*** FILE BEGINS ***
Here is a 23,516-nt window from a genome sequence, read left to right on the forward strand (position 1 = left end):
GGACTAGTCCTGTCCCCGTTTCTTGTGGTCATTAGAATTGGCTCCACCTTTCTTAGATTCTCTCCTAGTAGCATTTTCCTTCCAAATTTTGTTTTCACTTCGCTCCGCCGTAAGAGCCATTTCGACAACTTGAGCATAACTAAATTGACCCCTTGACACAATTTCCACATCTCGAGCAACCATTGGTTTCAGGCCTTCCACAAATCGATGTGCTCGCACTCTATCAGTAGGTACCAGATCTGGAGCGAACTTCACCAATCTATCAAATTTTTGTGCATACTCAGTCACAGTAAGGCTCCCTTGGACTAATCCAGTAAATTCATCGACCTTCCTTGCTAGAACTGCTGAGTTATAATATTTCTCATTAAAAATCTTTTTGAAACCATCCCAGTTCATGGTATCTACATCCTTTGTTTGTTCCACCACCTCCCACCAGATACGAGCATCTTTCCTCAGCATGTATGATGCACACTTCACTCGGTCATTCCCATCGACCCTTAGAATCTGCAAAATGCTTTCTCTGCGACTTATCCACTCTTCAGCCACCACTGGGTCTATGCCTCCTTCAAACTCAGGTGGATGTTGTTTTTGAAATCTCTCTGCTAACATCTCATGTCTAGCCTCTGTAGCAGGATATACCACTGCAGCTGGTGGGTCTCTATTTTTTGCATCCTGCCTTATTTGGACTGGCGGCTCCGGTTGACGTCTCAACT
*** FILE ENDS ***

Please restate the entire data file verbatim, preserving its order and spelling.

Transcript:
Here is a 23,516-nt window from a genome sequence, read left to right on the forward strand (position 1 = left end):
GGACTAGTCCTGTCCCCGTTTCTTGTGGTCATTAGAATTGGCTCCACCTTTCTTAGATTCTCTCCTAGTAGCATTTTCCTTCCAAATTTTGTTTTCACTTCGCTCCGCCGTAAGAGCCATTTCGACAACTTGAGCATAACTAAATTGACCCCTTGACACAATTTCCACATCTCGAGCAACCATTGGTTTCAGGCCTTCCACAAATCGATGTGCTCGCACTCTATCAGTAGGTACCAGATCTGGAGCGAACTTCACCAATCTATCAAATTTTTGTGCATACTCAGTCACAGTAAGGCTCCCTTGGACTAATCCAGTAAATTCATCGACCTTCCTTGCTAGAACTGCTGAGTTATAATATTTCTCATTAAAAATCTTTTTGAAACCATCCCAGTTCATGGTATCTACATCCTTTGTTTGTTCCACCACCTCCCACCAGATACGAGCATCTTTCCTCAGCATGTATGATGCACACTTCACTCGGTCATTCCCATCGACCCTTAGAATCTGCAAAATGCTTTCTCTGCGACTTATCCACTCTTCAGCCACCACTGGGTCTATGCCTCCTTCAAACTCAGGTGGATGTTGTTTTTGAAATCTCTCTGCTAACATCTCATGTCTAGCCTCTGTAGCAGGATATACCACTGCAGCTGGTGGGTCTCTATTTTTTGCATCCTGCCTTATTTGGACTGGCGGCTCCGGTTGACGTCTCAACT